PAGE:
The password display class provides password protection for applications.  The
password display has two parts, a title area on the left and a value area on
the right.  The underlying variable holds a user name.  Text can be entered in
the value area and compared to the login password of that user.  You can
control the size of the value area by means of the space attribute.  The value
area is empty initially and is cleared each time input is completed.  For the
underlying variable in the example, we'll use your login id, so that you'll
know the correct password:

     `pw has (`class;`password; `title;'Enter password:'; `space;10);
     show `pw; br{`pw;0}

The "validate" attribute holds the definition of a function that is to be
called when input is completed, i.e., when Enter is pressed.  The "valid"
attribute, which is for reference only, is initially 0.  It is set to 1 when
input is completed if the entry in the value area is the login password for
the user name in the underlying variable.  It is set to 0 whenever input mode
is entered.  Assign to the validate attribute a callback function that
displays the value of valid:

     f{s;c;v}:`valid of cv
     `pw has (`validate;f);

Each character that is entered in the value area is displayed as an asterisk,
which is the default value of the "fill" attribute.  You can change fill to
any character you want (including blank).  Enter your password and observe
that 1 appears in the A+ session log, then execute the following statement to
change the fill character, enter text that is not your password, and see 0 in
the log:

     `pw has (`fill;'-');

     _ex `f, >free `pw;

2. Special Display

There are two classes that display variables in special ways: the scalar and
tree display classes.

2a. The Scalar Display Class

Any A+ global variable can be bound to the scalar class.  The display has two
parts side by side, a title area on the left and a value area on the right.
The value area contains an A+ expression that represents the value of the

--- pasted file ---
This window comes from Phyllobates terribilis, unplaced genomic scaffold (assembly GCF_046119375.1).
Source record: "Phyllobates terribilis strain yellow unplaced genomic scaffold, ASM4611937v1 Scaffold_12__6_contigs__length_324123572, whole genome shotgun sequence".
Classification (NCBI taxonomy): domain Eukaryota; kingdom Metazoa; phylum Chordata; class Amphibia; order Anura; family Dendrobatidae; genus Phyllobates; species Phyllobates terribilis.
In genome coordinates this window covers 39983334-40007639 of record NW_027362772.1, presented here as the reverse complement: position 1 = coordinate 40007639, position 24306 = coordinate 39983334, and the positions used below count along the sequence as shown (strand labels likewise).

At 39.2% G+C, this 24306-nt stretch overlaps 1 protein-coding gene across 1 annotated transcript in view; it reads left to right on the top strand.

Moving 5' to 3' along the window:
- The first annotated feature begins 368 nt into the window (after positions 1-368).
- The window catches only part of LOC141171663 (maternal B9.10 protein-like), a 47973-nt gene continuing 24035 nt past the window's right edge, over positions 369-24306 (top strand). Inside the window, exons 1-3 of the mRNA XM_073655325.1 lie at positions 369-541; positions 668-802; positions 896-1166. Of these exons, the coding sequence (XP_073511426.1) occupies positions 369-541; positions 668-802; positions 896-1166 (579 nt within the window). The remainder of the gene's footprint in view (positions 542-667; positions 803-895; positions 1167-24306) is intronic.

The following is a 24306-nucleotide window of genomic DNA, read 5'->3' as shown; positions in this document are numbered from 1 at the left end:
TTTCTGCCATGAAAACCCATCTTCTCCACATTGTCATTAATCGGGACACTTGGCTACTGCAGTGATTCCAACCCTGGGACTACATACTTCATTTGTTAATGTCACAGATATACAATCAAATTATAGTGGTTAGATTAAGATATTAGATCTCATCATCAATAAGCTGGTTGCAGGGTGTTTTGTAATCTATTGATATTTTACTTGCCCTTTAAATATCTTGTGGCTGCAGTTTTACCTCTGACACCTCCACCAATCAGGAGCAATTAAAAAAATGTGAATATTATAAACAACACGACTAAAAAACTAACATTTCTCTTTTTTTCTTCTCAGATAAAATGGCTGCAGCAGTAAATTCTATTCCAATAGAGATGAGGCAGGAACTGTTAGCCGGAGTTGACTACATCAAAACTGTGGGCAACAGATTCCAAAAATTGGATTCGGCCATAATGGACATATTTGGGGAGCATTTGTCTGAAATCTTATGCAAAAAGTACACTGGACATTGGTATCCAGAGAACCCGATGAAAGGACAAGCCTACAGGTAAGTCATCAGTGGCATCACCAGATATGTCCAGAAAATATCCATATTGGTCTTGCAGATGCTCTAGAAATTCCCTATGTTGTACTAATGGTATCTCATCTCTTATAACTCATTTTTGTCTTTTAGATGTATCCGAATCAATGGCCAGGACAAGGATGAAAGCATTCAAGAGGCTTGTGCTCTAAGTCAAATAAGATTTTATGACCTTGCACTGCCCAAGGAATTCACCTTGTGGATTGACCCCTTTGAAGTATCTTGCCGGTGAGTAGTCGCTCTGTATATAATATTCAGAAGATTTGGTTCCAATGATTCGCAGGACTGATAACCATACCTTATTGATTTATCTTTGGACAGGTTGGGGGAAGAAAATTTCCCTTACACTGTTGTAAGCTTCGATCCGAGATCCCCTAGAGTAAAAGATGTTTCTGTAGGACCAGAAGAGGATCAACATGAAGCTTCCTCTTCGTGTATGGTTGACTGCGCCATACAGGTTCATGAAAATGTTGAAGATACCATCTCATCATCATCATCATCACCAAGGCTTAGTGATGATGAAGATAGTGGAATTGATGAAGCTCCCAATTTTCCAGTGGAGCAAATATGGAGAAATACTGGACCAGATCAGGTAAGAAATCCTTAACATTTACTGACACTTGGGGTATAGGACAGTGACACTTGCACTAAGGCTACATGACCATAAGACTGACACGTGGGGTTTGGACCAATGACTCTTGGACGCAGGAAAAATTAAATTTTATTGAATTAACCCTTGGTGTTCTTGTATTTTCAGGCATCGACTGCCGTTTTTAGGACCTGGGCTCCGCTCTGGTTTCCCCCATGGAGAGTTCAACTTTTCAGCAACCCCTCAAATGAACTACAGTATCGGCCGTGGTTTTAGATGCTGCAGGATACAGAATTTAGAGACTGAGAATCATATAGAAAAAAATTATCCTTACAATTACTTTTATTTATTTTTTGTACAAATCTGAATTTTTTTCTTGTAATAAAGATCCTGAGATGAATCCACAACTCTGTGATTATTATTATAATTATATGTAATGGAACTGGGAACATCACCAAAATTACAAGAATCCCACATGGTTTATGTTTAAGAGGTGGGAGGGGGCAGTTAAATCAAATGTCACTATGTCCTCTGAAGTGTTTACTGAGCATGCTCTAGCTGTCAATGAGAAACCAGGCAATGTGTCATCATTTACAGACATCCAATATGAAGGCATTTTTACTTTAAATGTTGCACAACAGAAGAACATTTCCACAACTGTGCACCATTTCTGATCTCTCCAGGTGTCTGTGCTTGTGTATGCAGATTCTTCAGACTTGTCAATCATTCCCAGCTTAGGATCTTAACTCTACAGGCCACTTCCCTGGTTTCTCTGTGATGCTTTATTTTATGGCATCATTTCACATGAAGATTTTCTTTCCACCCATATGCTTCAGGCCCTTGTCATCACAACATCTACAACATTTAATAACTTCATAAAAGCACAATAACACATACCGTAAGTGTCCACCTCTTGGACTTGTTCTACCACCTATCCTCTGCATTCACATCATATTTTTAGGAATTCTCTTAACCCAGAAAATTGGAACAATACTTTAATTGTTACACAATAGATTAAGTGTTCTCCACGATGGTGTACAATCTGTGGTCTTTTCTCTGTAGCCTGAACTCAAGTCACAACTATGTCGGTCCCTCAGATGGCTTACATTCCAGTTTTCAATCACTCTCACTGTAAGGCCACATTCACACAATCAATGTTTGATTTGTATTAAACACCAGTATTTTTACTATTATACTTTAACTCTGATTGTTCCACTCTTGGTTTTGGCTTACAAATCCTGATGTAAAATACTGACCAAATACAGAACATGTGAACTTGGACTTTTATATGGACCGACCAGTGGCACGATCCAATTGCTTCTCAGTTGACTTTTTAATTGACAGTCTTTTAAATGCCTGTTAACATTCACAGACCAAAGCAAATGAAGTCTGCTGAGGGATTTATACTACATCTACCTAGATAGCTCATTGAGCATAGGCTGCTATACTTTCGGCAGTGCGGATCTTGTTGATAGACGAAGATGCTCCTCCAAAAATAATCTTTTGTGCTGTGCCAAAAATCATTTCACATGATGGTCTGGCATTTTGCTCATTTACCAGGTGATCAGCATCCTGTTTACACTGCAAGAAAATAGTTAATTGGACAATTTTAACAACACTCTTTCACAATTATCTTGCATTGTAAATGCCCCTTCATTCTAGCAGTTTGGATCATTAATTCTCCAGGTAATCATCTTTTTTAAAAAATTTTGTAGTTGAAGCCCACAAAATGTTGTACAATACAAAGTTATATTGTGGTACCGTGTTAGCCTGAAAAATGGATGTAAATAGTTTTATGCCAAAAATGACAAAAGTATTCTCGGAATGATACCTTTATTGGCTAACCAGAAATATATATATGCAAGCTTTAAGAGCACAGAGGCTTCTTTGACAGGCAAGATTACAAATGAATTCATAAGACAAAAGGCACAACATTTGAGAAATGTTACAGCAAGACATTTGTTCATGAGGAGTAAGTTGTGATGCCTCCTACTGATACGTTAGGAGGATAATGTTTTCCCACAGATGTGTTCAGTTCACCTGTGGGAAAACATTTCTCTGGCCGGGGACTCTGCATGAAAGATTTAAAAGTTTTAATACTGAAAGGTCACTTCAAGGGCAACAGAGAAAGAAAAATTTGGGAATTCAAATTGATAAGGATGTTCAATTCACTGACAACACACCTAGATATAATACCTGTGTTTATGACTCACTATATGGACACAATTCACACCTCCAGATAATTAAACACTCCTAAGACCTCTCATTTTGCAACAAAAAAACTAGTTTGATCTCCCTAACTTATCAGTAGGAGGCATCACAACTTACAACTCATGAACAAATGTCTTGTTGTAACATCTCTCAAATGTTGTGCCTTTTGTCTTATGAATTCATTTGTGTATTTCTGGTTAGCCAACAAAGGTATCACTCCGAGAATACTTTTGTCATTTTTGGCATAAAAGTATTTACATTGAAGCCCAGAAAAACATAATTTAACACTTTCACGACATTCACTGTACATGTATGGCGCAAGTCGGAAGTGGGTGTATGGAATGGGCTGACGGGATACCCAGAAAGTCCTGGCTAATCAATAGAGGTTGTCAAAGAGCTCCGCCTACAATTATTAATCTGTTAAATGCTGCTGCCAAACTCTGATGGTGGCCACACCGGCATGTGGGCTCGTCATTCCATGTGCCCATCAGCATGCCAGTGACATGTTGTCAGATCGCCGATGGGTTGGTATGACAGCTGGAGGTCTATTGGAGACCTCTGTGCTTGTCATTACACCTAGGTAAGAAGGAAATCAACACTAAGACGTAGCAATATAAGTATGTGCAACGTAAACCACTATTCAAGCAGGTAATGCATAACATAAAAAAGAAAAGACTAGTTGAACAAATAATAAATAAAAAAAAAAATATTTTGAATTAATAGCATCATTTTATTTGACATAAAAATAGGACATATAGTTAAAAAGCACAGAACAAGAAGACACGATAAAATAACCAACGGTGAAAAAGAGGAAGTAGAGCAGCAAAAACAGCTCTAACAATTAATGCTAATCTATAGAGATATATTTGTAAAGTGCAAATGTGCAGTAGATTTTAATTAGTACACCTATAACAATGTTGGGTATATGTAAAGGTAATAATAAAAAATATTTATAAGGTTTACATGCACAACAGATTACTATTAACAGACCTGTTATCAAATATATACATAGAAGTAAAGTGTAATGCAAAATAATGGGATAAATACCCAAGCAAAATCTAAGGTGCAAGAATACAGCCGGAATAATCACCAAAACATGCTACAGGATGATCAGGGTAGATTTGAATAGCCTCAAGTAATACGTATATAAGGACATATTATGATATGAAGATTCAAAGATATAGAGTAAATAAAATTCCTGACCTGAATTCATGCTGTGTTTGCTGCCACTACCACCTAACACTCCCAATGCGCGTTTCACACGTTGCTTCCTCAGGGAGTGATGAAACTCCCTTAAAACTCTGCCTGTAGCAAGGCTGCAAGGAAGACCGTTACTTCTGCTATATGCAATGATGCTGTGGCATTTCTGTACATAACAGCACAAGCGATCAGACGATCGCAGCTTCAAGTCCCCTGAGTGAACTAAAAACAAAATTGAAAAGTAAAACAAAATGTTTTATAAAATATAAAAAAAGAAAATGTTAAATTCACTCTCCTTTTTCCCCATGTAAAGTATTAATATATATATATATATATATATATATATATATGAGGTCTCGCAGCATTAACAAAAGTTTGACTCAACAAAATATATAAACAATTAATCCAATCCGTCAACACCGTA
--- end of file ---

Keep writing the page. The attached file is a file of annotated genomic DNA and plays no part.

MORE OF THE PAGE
variable, in the sense that the evaluation of the expression is identical to
the value of the variable.  (This is not quite true for floating-point values;
the number of decimal digits appearing in the formatted display of a floating-
point value from the workspace may not be enough to exactly reproduce the
source value when executed.)

     s1 2 3 4 5 6
     show `s is `scalar; br{`s;0}

There are the usual possibilities for the title area, whose default value is
the variable name:

     `s has (`title;'');
     `s has (`title;' ');
     `s has (`title;'An A+ expression:');
     `s has `naturalsize; br{`s;0}

Edit the A+ expression in the value area, inserting a 0 after the 1.  When the
size is increased, all the extra room goes to the value area.  Linear
expressions are recognized:

     `s has (`xs;1.3>`xs of `s); br{`s;0}
     s(3 4;'abcdef'; 5.3 1.4 2.7 0.863)
     `s has (`space;37; `naturalsize;); br{`s;0}
     s2 4 6 8 10 12
     s(10 8 6 4 2;2.2 4.4 6.6 8.8)
     s(1 2 4 7 11; 2 4 8 16 32 64)
     s4 30 4 8 1 5 9 2 6 10 3 7 11

     _ex free `s;

2b. The Tree Display Class

The tree display class is for displaying nested slotfillers as trees.

A layout can be represented as a nested slotfiller; in fact, the value of the
familytree attribute is such a representation.  Consider this layout, for

     label'Just an example'
     vpane`hpane1 `hpane2
      hpane11 2`array1 `array2
       array1array210 8
      hpane21 2`table1 `table2
       table1`array3 `array4
       table2`array5 `array6
     {`label `vpane `hpane1 `hpane2 `table1 `table2 is
      `label `vpane `hpane  `hpane  `table  `table;}
     `table1 has (`cols;2); `table2 has (`cols;1);
     `array3 `array4 `array5 `array6 has <(`space;8);
     layout(`label;`button1 `button2 `button3;`vpane)
     show `layout is `layout; br{`layout;0}

Now obtain the nested slotfiller representation from the familytree attribute
and show it as a tree, alongside the layout:

     t0`familytree of `layout
     show `t is `tree; br{`t;0,10+>`xs of `layout}

A nested slotfiller cannot embody the geometry of a layout in general, because
for each set of children it can only give a linear order, which would
correspond to a simple horizontal or vertical arrangement.  Therefore, no
attempt is made in the familytree attribute to capture the geometry and each
set of children just appears in some convenient order.

Viewer interactions with objects in the tree display class are controlled not
by attribute settings but rather through callback functions.  Define a
callback function for t:

     `t has (`set;(cbf;'----------'));

Click the left mouse button twice on some nodes of t.  Observe that the first
click causes a box to appear around the node (and any box around another node
to disappear) and the second click causes a callback and that  p, the path
variable, is the symbol vector path to the node.

     _ex `f`cbf, s.reset{};